Monday, 26 April 2010

Askham Bog

This weekend we enjoyed an afternoon jaunt to Askham Bog near York, the weather was warm and cloudy with bursts of intermittent sunshine. During our first visit in September last year we were lucky enough to observe a Water Vole, today's highlight were two Brimstones (Gonepteryx rhamni), a first for me and I was chuffed to come away with a pic of one. My guess is that this one is a female which have more of a greenish yellow tinge than the males which are bright yellow.

To quote Richard South FES in his book The Butterflies of the British Isles “Probably this insect to which the name “butter-coloured fly” contracted into butterfly, was first given.” The Brimstone lays eggs on the developing leaves of buckthorn and alder, leaves the chrysalis at the end of July, hibernates in evergreen shrubs and trees, appears in February to May.

Throughout the walk we encountered six Peacocks (Nymphalis io) on the wing, the first looked very tatty, although the subsequent Peacocks looked a lot fresher. They all displayed a tendency to follow the wooden walkway, landing on the decked surface nearby to bask in the sunshine, very obliging thank you.

A little less obliging but more profuse 8 or so male Orange Tipped butterflies, ever on the go and deftly evading me at every pass.
This flowering grass was a common sight, and very striking, Citybirding helped me to identify it as Mountain Sedge (Carex montana).

The familiar hammering of a Great Spotted Woodpecker drew our attention to the treetops, and although too obscured for a decent pic we could at least identify it as a male by the distinctive red patch on the back of the head.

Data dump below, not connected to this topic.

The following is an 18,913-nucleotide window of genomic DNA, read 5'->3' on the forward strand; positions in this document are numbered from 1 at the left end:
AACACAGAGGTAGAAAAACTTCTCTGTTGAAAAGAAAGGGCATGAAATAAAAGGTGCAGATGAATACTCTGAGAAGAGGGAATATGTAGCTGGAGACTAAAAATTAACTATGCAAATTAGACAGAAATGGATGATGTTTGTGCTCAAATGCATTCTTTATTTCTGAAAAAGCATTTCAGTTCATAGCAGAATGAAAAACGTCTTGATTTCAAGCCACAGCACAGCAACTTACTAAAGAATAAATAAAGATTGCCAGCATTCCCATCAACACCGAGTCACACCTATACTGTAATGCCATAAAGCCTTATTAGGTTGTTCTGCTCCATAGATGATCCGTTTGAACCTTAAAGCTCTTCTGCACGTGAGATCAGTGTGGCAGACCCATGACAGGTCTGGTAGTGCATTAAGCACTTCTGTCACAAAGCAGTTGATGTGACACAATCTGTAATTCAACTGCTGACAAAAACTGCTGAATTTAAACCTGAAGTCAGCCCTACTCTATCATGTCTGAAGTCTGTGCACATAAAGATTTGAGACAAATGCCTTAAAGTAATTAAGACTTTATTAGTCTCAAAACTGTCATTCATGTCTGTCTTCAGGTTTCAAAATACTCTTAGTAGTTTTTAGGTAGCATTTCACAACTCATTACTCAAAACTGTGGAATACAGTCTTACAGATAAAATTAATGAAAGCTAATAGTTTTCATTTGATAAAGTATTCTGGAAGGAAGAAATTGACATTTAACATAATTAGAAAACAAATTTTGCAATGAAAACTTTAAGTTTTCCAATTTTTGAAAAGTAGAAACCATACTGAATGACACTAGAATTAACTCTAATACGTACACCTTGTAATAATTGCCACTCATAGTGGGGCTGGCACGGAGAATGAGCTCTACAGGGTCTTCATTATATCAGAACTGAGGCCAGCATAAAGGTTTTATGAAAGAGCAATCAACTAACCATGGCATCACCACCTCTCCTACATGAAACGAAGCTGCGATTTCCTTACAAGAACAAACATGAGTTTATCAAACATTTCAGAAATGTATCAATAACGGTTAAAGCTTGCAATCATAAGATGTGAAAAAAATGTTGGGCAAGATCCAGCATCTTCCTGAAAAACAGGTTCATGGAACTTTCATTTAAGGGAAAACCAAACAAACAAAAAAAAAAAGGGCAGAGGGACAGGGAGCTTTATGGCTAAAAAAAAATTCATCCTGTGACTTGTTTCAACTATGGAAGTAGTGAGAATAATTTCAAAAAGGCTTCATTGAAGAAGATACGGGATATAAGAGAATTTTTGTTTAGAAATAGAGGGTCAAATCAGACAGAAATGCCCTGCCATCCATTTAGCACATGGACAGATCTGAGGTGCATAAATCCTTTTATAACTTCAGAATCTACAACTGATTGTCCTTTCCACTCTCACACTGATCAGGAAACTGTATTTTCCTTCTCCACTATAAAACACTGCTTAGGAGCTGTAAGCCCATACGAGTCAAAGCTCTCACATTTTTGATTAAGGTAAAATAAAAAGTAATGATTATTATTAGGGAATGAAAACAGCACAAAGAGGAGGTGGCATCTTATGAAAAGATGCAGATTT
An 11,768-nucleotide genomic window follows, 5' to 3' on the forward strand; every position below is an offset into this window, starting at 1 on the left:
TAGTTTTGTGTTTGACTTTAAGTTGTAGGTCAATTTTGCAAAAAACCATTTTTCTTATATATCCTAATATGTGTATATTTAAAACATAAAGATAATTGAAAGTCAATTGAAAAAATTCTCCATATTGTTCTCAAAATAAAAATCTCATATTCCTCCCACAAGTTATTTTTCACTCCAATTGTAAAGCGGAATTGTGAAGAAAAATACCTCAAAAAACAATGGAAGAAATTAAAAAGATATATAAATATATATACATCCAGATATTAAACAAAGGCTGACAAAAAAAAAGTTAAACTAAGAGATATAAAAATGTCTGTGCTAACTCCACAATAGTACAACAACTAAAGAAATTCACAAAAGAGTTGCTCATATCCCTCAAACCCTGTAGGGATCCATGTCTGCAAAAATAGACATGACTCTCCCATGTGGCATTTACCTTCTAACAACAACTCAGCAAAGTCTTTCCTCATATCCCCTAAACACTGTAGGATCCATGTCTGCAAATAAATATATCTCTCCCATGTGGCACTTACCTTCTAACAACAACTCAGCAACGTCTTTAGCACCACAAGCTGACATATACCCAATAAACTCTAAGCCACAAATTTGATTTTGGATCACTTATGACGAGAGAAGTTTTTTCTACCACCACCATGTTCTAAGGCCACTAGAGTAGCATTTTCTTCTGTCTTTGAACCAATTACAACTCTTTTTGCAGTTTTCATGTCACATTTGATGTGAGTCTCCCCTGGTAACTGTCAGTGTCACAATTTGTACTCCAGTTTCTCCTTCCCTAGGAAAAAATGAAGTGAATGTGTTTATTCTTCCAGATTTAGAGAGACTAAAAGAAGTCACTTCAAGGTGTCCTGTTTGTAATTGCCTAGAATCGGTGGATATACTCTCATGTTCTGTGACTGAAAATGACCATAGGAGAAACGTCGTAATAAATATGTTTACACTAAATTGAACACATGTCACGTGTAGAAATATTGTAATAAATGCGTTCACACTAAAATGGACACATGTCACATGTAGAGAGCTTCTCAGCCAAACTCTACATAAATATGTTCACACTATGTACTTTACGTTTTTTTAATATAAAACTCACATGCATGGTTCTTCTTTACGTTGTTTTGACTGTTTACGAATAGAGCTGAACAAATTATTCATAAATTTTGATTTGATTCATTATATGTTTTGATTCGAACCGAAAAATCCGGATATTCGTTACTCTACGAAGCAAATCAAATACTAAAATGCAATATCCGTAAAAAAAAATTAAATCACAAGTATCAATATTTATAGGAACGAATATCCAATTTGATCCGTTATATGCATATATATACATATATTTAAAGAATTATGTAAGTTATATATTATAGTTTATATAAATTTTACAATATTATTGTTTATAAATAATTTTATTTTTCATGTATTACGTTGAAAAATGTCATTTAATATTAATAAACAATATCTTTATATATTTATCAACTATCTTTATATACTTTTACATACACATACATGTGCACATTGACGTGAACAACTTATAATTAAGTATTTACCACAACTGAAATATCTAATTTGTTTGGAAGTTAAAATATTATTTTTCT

As I've said before I really struggle to identify warblers and only managed a dodgy pic of this one in flight.......blink and you'll miss it.

A carpet of Lesser Celandine attracted a host of insects and gave the dappled shade of the banks a springtime zing with its bright buttery yellow flowers.


  1. Just catching up with all your recent posts Linda. Great to see how spring is developing in your neck of the woods. The churchyard is certainly coming up trumps..closer pics of the colourful Jays etc. Like you I've not seen an Orange Tip take a breather from flying! FAB.

  2. Linda,
    Looks like a Mountain Sedge, Carex montana although the seed heads look slightly longer than the ref pics I have available.

  3. The butterflies are really out in force now aren't they, I've never seen a Brimstone though, great to see the photo!

  4. Hello Early Birder, CityBirding and Pam. Thanks for your comments.

    Early Birder, the Orange Tips are relentless aren't they. Its great that St Chad's is so near to my workplace, I'm hoping for plenty more spring summer sightings.

    Citybirding thanks for the id. I'll make sure I update my post.

    Pam, I was delighted to see it and hope to expand on the variety of butterflies seen this year.

    Best wishes to you all, Linda


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